In the U.S. Southeast, Natural Forests Are Being Felled to Send Fuel Overseas
In the ecologically rich natural forests of the southeastern United States, the buzz of tree cutting is replacing the twitter of songbirds, the rat-a-tat of woodpeckers, and the splash of fishing lines. Energy markets are driving a new and frenzied demand for trees from the region (commonly referred to as woody biomass). The epicenter of this new market demand is in Europe, where power companies are seeking alternatives to coal and other fossil fuels and increasingly turning to woody biomass in the form of pellets to fuel their power plants.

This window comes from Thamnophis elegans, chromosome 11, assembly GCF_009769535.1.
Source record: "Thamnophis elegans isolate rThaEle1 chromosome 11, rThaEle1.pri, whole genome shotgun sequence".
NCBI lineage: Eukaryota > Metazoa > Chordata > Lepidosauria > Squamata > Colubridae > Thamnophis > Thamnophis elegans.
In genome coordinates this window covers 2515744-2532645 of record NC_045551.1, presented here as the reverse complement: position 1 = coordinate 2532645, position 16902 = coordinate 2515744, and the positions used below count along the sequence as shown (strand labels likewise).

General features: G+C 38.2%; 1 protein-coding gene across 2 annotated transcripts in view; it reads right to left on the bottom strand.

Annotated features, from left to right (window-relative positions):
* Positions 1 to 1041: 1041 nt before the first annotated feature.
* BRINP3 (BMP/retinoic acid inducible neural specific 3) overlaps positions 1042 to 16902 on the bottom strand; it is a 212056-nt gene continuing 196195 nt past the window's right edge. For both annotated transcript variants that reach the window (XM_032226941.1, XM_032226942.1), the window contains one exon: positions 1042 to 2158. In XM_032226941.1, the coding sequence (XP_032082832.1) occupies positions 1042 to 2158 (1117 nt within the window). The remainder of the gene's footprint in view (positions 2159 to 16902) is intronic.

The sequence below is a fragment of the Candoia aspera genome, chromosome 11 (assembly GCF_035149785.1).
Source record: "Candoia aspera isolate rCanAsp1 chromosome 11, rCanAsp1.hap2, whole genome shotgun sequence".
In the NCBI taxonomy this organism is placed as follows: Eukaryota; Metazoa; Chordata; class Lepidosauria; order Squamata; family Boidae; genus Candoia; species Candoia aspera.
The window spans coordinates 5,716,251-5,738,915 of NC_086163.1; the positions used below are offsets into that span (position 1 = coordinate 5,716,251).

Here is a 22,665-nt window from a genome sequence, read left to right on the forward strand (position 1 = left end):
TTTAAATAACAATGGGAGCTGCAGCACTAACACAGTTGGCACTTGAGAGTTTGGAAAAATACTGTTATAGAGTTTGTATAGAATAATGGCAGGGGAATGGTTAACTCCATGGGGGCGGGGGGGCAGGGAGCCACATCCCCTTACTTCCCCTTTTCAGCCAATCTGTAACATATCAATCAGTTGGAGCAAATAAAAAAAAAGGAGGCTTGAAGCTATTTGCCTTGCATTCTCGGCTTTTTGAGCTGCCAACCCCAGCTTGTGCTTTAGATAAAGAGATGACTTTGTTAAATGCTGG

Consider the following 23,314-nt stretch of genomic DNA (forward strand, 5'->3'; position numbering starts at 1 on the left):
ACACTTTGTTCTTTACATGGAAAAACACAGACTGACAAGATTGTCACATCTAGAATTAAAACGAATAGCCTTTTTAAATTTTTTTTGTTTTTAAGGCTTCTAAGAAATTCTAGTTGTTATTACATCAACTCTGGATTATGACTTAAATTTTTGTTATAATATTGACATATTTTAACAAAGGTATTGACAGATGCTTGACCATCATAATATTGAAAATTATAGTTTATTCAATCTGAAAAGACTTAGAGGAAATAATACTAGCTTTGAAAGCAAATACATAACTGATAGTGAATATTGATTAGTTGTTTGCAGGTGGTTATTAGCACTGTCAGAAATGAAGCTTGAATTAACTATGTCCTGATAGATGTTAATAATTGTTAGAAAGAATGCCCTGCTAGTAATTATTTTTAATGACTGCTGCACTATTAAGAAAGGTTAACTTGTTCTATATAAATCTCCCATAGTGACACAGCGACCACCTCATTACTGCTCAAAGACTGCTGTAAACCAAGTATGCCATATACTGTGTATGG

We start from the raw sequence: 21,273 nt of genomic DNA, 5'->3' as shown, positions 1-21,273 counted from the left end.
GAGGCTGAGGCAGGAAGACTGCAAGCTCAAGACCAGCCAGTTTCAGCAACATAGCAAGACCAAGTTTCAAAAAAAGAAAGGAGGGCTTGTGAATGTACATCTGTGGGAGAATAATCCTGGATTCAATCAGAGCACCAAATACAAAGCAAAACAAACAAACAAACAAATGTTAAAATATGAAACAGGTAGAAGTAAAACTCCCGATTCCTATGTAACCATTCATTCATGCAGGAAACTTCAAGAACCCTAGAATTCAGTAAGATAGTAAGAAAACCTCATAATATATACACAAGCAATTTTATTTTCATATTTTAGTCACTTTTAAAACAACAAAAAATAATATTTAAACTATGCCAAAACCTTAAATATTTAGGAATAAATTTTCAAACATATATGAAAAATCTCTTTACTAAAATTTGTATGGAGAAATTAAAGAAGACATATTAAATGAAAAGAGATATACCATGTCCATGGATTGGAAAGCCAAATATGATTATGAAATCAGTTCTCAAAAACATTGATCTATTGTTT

Europe's forests are often highly regulated, so European power companies have had to look abroad to source wood fuel, turning to the largely unregulated forests of the American South for fresh supplies. Wood pellet exports from the United States doubled from 1.6 million tons in 2012 to 3.2 million tons in 2013. They increased again, by nearly 40 percent, from 2013 to 2014 and are expected to reach 5.7 million tons in 2015. Wood pellet manufacturing in the region is expected to continue skyrocketing, with production estimates as high as 70 million metric tons by 2020.